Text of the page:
Time for some real talk…
I sat in my bosses office that morning for my regularly scheduled weekly one-on-one. It was a big day. I had just spent the prior month writing, editing and designing a three hour leadership (not safety leadership, CLICK HERE TO SEE WHY) and was about to deliver it to him.
Which I did.
Then came the feedback.
“Jason, you’re a really great big idea guy,” he began. It was familiar territory. “But I really need to to work on follow through. An idea is only 2% of the work…” I’d heard it all before.
Now don’t get me wrong. He wasn’t completely off base. I’m big enough to admit that. But the irony (in a real sense, not the Alanis Morissette kind) of being told that after just delivering a completed project was kind of mind boggling in that moment.
That got me thinking
The message didn’t line up with what was actually happening, so I decided to start listening to my boss a little more carefully. It was an experiment that I postulated only had two likely outcomes. I would either learn more about his style and grow to respect him or I would not. The result was the latter.
What I began to notice were his undertones. There was always something else in his message beside the message. For example, when a leader genuinely thanks workers for all their sweat and sacrifice in order to acknowledge that times are stressful, one does not need to end that thought with “but we have a business to run.”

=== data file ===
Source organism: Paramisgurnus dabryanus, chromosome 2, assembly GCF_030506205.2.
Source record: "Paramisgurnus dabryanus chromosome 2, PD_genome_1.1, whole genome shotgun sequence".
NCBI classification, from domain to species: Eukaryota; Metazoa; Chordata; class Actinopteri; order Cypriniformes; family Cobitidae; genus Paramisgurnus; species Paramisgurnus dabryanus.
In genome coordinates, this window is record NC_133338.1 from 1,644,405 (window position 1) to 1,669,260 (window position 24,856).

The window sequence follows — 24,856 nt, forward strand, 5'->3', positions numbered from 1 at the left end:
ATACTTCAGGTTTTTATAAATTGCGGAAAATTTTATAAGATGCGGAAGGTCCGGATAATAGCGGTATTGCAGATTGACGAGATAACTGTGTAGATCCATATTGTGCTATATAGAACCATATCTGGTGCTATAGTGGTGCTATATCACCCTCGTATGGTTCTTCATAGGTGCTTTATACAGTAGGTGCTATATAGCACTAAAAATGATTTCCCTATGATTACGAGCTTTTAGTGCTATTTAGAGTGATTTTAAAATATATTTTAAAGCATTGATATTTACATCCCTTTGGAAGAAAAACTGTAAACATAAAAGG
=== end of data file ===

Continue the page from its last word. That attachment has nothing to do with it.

Or justifying the decision to drug screen an employee for an incident by stating “well probably half of them are on drugs anyway.”
One of my favorites was “I don’t mind you doing all this writing stuff, but I don’t want you talking about anything at work.” That one made me giggle.
There were more examples of course, but I’ll leave it at that. The guy’s greed and slanted view of the people who worked for him was just gross. It doesn’t warrant the publicity.
Safety does it too
Think about your words next time there’s a “safety event.” Do you really care if someone’s in pain or are you just mad because of the extra work they just caused you? Are you interested in finding out what happened or is the employee just stupid enough to have let Darwin win? What about all those times that a leader really cares about safety by telling people that their incentive is being taken away because of a “bad” injury rate.
The long and short of it is that your intentions will always betray your words if the two aren’t aligned. Come to think of it, maybe that’s how they came up with the idea that actions speak louder.
We can always do better. Who’s with me?
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